the controller and the memory (Figure 6). We believe that the sequence of operations per-
formed by the network can be summarised by the following pseudocode:

initialise: move head to start location

while input delimiter not seen do
receive input vector
write input to head location
increment head location by 1
end while
return head to start location
while true do
read output vector from head location
emit output
increment head location by 1
end while

This is essentially how a human programmer would perform the same task in a low-
The limiting factor was the size of the memory (128 locations), after which the cyclical shifts wrapped
around and previous writes were overwritten.

Figure 4: NTM Generalisation on the Copy Task. The four pairs of plots in the top row
depict network outputs and corresponding copy targets for test sequences of length 10, 20, 30,
and 50, respectively. The plots in the bottom row are for a length 120 sequence. The network
was only trained on sequences of up to length 20. The first four sequences are reproduced with
high confidence and very few mistakes. The longest one has a few more local errors and one
global error: at the point indicated by the red arrow at the bottom, a single vector is duplicated,
pushing all subsequent vectors one step back. Despite being subjectively close to a correct copy,
this leads to a high loss.

level programming language. In terms of data structures, we could say that NTM has
learned how to create and iterate through arrays. Note that the algorithm combines both
content-based addressing (to jump to start of the sequence) and location-based address-
ing (to move along the sequence). Also note that the iteration would not generalise to
long sequences without the ability to use relative shifts from the previous read and write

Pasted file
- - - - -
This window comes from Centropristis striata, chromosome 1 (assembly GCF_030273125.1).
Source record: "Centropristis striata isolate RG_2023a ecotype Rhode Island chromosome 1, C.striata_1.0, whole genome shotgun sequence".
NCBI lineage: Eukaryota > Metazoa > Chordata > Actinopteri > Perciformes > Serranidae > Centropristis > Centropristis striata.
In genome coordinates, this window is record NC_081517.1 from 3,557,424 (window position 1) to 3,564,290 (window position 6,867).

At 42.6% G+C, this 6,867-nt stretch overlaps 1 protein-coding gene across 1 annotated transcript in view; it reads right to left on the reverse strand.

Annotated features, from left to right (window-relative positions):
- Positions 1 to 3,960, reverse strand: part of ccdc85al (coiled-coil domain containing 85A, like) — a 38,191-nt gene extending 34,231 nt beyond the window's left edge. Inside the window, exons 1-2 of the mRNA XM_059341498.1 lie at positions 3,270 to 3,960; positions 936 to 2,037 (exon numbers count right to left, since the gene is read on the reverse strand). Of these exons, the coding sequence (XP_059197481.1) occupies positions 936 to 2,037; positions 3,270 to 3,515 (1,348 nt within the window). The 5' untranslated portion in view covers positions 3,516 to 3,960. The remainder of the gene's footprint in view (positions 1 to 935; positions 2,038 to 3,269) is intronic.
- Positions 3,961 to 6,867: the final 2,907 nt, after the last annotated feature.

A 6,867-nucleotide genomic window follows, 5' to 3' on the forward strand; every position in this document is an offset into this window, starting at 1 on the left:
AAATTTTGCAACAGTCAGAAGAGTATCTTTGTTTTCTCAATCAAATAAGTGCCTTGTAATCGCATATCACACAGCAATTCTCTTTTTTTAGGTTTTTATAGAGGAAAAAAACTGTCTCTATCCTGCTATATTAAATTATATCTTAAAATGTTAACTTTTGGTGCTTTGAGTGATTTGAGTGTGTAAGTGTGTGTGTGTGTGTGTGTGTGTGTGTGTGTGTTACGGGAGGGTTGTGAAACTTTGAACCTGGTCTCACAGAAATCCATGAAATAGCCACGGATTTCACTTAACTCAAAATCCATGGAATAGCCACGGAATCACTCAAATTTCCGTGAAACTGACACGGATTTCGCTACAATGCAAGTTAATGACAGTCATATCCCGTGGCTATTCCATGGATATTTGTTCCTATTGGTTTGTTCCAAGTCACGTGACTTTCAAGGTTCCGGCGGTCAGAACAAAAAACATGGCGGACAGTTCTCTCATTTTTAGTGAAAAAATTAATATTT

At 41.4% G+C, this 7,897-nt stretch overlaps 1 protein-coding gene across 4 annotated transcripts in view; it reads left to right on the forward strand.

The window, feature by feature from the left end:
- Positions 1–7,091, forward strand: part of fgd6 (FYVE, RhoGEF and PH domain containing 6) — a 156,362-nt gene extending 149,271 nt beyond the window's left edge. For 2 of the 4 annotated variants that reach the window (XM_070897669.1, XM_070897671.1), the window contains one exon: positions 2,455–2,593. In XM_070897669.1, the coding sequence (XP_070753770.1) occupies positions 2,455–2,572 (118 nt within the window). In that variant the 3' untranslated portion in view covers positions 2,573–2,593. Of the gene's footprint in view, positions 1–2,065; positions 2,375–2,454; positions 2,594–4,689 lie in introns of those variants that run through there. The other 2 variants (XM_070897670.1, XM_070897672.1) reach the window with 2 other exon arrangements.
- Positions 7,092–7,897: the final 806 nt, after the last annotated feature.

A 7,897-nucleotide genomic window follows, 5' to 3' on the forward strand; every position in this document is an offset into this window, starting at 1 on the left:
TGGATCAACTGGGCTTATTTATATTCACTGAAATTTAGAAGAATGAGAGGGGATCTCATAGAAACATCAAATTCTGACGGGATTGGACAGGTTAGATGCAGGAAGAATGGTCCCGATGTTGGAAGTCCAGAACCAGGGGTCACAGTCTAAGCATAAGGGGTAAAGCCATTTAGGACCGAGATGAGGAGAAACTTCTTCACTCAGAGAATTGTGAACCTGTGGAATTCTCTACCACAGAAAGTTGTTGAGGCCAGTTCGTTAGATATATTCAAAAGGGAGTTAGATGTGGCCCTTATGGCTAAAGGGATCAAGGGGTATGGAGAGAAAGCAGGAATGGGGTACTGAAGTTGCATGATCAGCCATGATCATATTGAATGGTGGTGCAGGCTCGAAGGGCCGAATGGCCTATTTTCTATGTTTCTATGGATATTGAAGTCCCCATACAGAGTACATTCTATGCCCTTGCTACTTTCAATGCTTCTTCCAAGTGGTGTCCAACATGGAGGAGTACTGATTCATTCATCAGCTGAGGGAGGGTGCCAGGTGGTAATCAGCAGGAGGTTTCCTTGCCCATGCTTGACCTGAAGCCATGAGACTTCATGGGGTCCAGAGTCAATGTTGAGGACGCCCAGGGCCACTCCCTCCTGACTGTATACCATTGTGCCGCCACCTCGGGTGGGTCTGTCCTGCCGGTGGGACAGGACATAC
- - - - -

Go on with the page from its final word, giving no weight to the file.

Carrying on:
weightings (Equation 7), and that without the focus-sharpening mechanism (Equation 9)
the weightings would probably lose precision over time.

4.2 Repeat Copy

The repeat copy task extends copy by requiring the network to output the copied sequence a
specified number of times and then emit an end-of-sequence marker. The main motivation
was to see if the NTM could learn a simple nested function. Ideally, we would like it to be
able to execute a “for loop” containing any subroutine it has already learned.
The network receives random-length sequences of random binary vectors, followed by
a scalar value indicating the desired number of copies, which appears on a separate input
channel. To emit the end marker at the correct time the network must be both able to
interpret the extra input and keep count of the number of copies it has performed so far.
As with the copy task, no inputs are provided to the network after the initial sequence and
repeat number. The networks were trained to reproduce sequences of size eight random
binary vectors, where both the sequence length and the number of repetitions were chosen
randomly from one to ten. The input representing the repeat number was normalised to
have mean zero and variance one.

Figure 5: LSTM Generalisation on the Copy Task. The plots show inputs and outputs
for the same sequence lengths as Figure 4. Like NTM, LSTM learns to reproduce sequences
of up to length 20 almost perfectly. However it clearly fails to generalise to longer sequences.
Also note that the length of the accurate prefix decreases as the sequence length increases,
suggesting that the network has trouble retaining information for long periods.

Figure 6: NTM Memory Use During the Copy Task. The plots in the left column depict